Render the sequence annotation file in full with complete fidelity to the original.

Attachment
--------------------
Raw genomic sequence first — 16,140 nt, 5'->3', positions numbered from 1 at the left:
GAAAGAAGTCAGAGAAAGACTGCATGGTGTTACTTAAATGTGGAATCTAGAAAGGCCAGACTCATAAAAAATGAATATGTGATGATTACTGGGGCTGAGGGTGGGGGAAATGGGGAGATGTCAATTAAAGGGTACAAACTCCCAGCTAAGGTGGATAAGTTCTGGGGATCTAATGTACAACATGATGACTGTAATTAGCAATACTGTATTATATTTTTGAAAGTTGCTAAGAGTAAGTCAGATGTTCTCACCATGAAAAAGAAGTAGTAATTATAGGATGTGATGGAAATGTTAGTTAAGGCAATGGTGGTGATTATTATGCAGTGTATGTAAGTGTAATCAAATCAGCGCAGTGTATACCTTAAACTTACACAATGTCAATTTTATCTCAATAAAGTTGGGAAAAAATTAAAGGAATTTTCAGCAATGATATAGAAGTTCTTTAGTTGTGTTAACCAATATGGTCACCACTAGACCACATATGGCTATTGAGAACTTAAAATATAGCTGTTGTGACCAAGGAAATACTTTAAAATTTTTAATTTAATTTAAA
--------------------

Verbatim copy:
Raw genomic sequence first — 16,140 nt, 5'->3', positions numbered from 1 at the left:
GAAAGAAGTCAGAGAAAGACTGCATGGTGTTACTTAAATGTGGAATCTAGAAAGGCCAGACTCATAAAAAATGAATATGTGATGATTACTGGGGCTGAGGGTGGGGGAAATGGGGAGATGTCAATTAAAGGGTACAAACTCCCAGCTAAGGTGGATAAGTTCTGGGGATCTAATGTACAACATGATGACTGTAATTAGCAATACTGTATTATATTTTTGAAAGTTGCTAAGAGTAAGTCAGATGTTCTCACCATGAAAAAGAAGTAGTAATTATAGGATGTGATGGAAATGTTAGTTAAGGCAATGGTGGTGATTATTATGCAGTGTATGTAAGTGTAATCAAATCAGCGCAGTGTATACCTTAAACTTACACAATGTCAATTTTATCTCAATAAAGTTGGGAAAAAATTAAAGGAATTTTCAGCAATGATATAGAAGTTCTTTAGTTGTGTTAACCAATATGGTCACCACTAGACCACATATGGCTATTGAGAACTTAAAATATAGCTGTTGTGACCAAGGAAATACTTTAAAATTTTTAATTTAATTTAAA